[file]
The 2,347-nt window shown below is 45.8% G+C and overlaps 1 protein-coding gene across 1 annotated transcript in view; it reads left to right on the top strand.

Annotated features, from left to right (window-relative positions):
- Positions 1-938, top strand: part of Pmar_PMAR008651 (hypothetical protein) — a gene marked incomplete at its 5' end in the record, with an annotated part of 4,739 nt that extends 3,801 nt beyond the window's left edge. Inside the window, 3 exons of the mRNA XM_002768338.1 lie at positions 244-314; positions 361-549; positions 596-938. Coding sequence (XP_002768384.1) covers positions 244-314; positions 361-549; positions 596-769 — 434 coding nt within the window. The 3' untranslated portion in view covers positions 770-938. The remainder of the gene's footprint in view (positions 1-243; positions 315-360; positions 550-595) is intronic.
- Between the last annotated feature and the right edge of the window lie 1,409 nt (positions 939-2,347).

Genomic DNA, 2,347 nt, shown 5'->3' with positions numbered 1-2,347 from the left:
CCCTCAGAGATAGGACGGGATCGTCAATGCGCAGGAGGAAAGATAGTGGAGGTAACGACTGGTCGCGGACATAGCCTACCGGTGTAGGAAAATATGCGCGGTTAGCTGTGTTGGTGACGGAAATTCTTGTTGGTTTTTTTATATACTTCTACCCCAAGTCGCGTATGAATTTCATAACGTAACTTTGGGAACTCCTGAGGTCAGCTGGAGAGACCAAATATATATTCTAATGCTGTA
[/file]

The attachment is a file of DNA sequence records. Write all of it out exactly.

The 2,347-nt window shown below is 45.8% G+C and overlaps 1 protein-coding gene across 1 annotated transcript in view; it reads left to right on the top strand.

Annotated features, from left to right (window-relative positions):
- Positions 1-938, top strand: part of Pmar_PMAR008651 (hypothetical protein) — a gene marked incomplete at its 5' end in the record, with an annotated part of 4,739 nt that extends 3,801 nt beyond the window's left edge. Inside the window, 3 exons of the mRNA XM_002768338.1 lie at positions 244-314; positions 361-549; positions 596-938. Coding sequence (XP_002768384.1) covers positions 244-314; positions 361-549; positions 596-769 — 434 coding nt within the window. The 3' untranslated portion in view covers positions 770-938. The remainder of the gene's footprint in view (positions 1-243; positions 315-360; positions 550-595) is intronic.
- Between the last annotated feature and the right edge of the window lie 1,409 nt (positions 939-2,347).

Genomic DNA, 2,347 nt, shown 5'->3' with positions numbered 1-2,347 from the left:
CCCTCAGAGATAGGACGGGATCGTCAATGCGCAGGAGGAAAGATAGTGGAGGTAACGACTGGTCGCGGACATAGCCTACCGGTGTAGGAAAATATGCGCGGTTAGCTGTGTTGGTGACGGAAATTCTTGTTGGTTTTTTTATATACTTCTACCCCAAGTCGCGTATGAATTTCATAACGTAACTTTGGGAACTCCTGAGGTCAGCTGGAGAGACCAAATATATATTCTAATGCTGTA